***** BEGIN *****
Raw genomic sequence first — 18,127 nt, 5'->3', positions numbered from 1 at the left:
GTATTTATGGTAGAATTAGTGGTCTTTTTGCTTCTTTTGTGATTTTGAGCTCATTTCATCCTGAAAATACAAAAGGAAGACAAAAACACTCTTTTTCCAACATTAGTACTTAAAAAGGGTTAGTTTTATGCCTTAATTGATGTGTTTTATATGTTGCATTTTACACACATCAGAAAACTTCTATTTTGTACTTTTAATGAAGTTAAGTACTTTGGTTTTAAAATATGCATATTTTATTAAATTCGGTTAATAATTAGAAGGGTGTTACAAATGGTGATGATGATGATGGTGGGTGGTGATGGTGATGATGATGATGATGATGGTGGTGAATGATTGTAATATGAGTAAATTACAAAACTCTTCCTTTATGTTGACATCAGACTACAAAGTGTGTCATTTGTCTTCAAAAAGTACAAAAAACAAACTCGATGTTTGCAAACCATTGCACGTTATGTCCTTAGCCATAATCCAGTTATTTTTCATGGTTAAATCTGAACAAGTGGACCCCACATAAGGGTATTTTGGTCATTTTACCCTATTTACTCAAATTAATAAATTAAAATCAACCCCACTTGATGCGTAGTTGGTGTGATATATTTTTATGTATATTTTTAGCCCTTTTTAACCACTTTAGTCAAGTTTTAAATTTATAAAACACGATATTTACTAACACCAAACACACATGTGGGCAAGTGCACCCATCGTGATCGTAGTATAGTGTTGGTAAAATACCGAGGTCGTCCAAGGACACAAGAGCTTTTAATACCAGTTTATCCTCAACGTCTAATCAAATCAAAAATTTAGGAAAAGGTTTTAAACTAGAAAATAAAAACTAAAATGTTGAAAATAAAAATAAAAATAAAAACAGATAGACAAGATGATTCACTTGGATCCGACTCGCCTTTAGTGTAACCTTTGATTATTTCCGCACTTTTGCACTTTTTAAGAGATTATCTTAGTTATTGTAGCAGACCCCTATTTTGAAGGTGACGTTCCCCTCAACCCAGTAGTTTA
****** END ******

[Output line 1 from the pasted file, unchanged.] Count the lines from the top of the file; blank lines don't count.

Raw genomic sequence first — 18,127 nt, 5'->3', positions numbered from 1 at the left: